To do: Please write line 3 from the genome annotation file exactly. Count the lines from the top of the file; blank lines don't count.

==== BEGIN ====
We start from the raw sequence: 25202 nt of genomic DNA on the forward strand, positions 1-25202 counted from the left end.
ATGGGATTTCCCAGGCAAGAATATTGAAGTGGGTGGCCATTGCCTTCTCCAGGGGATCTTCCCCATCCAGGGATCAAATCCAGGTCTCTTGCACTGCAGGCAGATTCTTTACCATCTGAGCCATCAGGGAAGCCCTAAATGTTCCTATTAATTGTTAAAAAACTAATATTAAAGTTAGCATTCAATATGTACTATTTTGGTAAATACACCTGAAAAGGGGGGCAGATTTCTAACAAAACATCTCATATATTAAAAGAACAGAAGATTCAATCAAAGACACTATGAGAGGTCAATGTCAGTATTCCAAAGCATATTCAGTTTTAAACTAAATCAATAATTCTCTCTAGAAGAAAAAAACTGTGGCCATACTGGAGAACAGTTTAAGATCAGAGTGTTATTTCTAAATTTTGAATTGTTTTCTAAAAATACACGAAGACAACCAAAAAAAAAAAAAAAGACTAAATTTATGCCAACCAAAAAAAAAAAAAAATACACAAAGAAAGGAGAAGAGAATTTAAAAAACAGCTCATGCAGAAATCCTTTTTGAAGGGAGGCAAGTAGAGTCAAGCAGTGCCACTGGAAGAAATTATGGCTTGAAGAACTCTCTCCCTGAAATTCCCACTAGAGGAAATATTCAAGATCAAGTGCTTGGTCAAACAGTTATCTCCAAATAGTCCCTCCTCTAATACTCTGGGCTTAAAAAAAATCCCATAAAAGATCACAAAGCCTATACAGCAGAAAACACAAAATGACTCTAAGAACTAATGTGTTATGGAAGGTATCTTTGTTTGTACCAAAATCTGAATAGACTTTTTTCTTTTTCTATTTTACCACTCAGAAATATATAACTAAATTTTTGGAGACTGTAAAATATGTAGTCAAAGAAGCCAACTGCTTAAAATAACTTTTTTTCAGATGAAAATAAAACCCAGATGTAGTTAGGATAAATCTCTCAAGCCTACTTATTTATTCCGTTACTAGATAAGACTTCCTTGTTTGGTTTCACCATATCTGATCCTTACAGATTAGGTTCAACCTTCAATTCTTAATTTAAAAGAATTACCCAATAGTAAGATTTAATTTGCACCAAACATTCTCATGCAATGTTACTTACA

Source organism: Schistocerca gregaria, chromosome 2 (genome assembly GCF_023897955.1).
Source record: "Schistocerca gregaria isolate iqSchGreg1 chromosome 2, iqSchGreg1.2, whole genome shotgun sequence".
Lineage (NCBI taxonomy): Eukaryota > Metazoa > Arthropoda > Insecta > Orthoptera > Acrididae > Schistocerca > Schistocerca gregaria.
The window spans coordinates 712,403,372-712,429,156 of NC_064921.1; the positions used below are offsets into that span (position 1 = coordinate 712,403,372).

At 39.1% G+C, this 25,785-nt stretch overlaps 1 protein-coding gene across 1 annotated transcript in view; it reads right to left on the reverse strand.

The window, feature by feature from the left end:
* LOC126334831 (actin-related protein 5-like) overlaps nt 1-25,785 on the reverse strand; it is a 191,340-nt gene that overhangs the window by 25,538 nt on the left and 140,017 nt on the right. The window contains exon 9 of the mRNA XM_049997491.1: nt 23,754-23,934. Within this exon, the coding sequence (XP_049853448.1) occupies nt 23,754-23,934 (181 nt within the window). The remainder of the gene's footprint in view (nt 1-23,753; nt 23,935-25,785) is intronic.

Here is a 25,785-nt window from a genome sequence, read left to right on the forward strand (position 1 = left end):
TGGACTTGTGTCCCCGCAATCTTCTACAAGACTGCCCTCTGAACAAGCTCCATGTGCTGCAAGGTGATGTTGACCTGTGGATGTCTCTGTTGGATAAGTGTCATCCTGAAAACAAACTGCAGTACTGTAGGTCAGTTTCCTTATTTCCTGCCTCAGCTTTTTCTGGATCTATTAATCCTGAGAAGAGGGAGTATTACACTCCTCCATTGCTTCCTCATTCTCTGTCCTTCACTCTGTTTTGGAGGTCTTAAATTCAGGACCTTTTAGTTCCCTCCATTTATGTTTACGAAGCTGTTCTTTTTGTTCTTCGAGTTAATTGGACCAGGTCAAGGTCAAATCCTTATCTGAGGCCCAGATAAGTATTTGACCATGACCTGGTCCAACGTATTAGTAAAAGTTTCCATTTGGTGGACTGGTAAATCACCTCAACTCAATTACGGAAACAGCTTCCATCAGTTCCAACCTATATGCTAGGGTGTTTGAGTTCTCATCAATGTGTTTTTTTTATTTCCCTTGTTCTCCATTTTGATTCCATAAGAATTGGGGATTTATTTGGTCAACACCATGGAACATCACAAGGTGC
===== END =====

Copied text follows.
Source organism: Schistocerca gregaria, chromosome 2 (genome assembly GCF_023897955.1).